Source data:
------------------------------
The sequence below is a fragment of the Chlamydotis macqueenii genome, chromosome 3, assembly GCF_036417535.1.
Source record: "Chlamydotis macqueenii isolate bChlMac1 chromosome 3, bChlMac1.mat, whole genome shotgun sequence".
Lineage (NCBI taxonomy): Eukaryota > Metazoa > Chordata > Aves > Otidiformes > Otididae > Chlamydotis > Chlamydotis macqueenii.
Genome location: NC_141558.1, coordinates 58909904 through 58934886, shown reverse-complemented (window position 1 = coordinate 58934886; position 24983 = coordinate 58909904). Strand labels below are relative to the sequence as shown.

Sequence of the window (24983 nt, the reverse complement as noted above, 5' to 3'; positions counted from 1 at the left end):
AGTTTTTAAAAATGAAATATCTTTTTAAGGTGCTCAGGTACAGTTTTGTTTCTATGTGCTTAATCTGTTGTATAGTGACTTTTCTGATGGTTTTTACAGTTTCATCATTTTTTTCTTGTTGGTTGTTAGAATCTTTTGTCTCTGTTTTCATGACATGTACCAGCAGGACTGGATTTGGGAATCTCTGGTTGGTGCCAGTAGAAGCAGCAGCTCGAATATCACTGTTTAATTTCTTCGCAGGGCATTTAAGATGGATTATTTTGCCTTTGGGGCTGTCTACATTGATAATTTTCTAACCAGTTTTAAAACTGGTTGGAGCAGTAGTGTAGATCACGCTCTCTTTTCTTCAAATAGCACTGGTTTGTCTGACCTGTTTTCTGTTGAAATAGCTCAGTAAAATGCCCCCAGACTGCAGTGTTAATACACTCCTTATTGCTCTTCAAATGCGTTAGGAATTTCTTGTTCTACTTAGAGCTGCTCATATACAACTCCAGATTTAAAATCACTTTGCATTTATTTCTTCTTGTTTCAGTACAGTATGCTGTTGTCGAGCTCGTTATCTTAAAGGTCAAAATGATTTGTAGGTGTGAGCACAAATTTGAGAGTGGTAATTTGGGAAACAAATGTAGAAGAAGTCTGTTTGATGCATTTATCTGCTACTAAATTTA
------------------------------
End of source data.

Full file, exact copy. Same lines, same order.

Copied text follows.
The sequence below is a fragment of the Chlamydotis macqueenii genome, chromosome 3, assembly GCF_036417535.1.
Source record: "Chlamydotis macqueenii isolate bChlMac1 chromosome 3, bChlMac1.mat, whole genome shotgun sequence".
Lineage (NCBI taxonomy): Eukaryota > Metazoa > Chordata > Aves > Otidiformes > Otididae > Chlamydotis > Chlamydotis macqueenii.
Genome location: NC_141558.1, coordinates 58909904 through 58934886, shown reverse-complemented (window position 1 = coordinate 58934886; position 24983 = coordinate 58909904). Strand labels below are relative to the sequence as shown.

Sequence of the window (24983 nt, the reverse complement as noted above, 5' to 3'; positions counted from 1 at the left end):
AGTTTTTAAAAATGAAATATCTTTTTAAGGTGCTCAGGTACAGTTTTGTTTCTATGTGCTTAATCTGTTGTATAGTGACTTTTCTGATGGTTTTTACAGTTTCATCATTTTTTTCTTGTTGGTTGTTAGAATCTTTTGTCTCTGTTTTCATGACATGTACCAGCAGGACTGGATTTGGGAATCTCTGGTTGGTGCCAGTAGAAGCAGCAGCTCGAATATCACTGTTTAATTTCTTCGCAGGGCATTTAAGATGGATTATTTTGCCTTTGGGGCTGTCTACATTGATAATTTTCTAACCAGTTTTAAAACTGGTTGGAGCAGTAGTGTAGATCACGCTCTCTTTTCTTCAAATAGCACTGGTTTGTCTGACCTGTTTTCTGTTGAAATAGCTCAGTAAAATGCCCCCAGACTGCAGTGTTAATACACTCCTTATTGCTCTTCAAATGCGTTAGGAATTTCTTGTTCTACTTAGAGCTGCTCATATACAACTCCAGATTTAAAATCACTTTGCATTTATTTCTTCTTGTTTCAGTACAGTATGCTGTTGTCGAGCTCGTTATCTTAAAGGTCAAAATGATTTGTAGGTGTGAGCACAAATTTGAGAGTGGTAATTTGGGAAACAAATGTAGAAGAAGTCTGTTTGATGCATTTATCTGCTACTAAATTTA